Gordon Brown promised in his budget to cut corporation tax from 30p to 28p in the pound from April 2008 but this has had a lukewarm welcome.
The cut in the main rate of corporation tax will reassure those companies thinking of moving offshore, says Paul Davies, UK head of tax at Ernst & Young. “However, the gain from the rate reduction will be more than clawed back by the change in plant and machinery capital allowances. As a result it is clear that the main beneficiaries of the rate cut will be in the service sector rather than the manufacturing sector.” This is explained in more detail by our economics editor, Chris Giles in his excellent video summary online.
The net effect will be around a 1 per cent drop in the total taxes borne by business, says Richard Collier-Keywood, UK head of tax at PwC. The FTSE 100 index, which was up 31 points when the chancellor stood up at 12.30 rose during and immediately after the speech but is now up just 36.5 points on the day at 6256.8.
There is some help for smaller companies in the form of increased R&D tax credits and new investment relief. However, they will suffer from the proposal to raise the corporation tax rate for small companies from 19 per cent to 22 per cent. The lobby groups are already working themselves up into a nice sweat about this.
Kevin Nicholson, UK head of entrepreneurs and private companies at PwC, says: ” There is a clear desire to prevent perceived abuses where individuals incorporate to reduce their tax rate, however the system has become very complex.” The FTSE Small Cap index is nevertheless up 27.7 points at 3976.6.
A handful of environmentally-friendly measures came as a boost to companies such as D1 Oils, which is up 6 per cent. Johnson Matthey, which makes products for catalytic converters, is also up, as is SIG, which makes insulation.
Also, British Enegy, the nuclear power generator, is up 4.9 per cent to 483p after Gordon Brown raised hopes of a sale of the government’s stake by saying he would double government asset sales in the current year. C&C Group, maker of Magners cider, is up 3.8 per cent to €11.20 because fears that cider duty would be doubled to a level in line with beer failed to materialise.
For more budget reaction read our market update.
In non-Budget news today, you have to laugh at ABN Amro. Senior executives there, including the chief executive and finance director, bought several thousand shares in the bank last Wednesday. Of course, in the middle of merger talks, this makes them look like villagers. In fact, a spokesman says the purchases were decided on at the end of November and the execution, scheduled for some reason for mid-March, was automatic. Barclays shares are up just over 1 per cent this morning as investors digest last night’s announcement about the deal’s likely structure (see my updated blog from yesterday). This is despite more negative analyst comment yesterday and this morning.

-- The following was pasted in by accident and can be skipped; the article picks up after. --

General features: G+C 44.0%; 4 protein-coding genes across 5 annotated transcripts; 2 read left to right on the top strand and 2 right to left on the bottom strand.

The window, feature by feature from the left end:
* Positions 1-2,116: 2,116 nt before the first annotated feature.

Elsewhere, Tesco has formed a £650m joint venture with British Land through which it will sell and lease back 3 per cent of its UK stores, releasing cash to fund expansion plans. Tesco said the deal, involving 21 stores, would generate net turnover of £570m and lead to a one-off profit of £142m.
The other big news is that Louisiana has dropped its charges against the former chairman of Sportingbet, Peter Dicks. In the same sector, Neteller, the online payment company, says it hopes soon to release funds seized by the US authorities and to distribute them to its US customers.
In a trading statement, Imperial Tobacco said business was in line with expectations and gave nothing away on its plans for Altadis. We have a weak trading update from Chrysalis, owner of the Heart radio station in London.
Kesa, the retail group which owns Comet, reported a 15 per cent rise in full-year profits in line with expectations as it benefited from strong sales of flat screen TVs and white goods like fridges and washing machines.
Tullow Oil reported record full-year pre-tax profits on Wednesday of £263.3m, an increase of 47 per cent, and profits at Weir Group, the engineer, are up 40 per cent. Full-year earnings also from Independent News & Media (in line) and from Ted Baker (pre-tax profits up 10 per cent, promises 10 per cent buy-back).
As they so delicately put it on FTAlpaville, the dog of the day is Inter Link Foods which has issued what may be its fourth profit warning since November. It’s scrapping its dividend, talking to its bankers, etc. The story may get a bit squeezed because of our Budget coverage but the shares down 60 per cent. The stock, which was around 400p at the beginning of February, is now at 70p.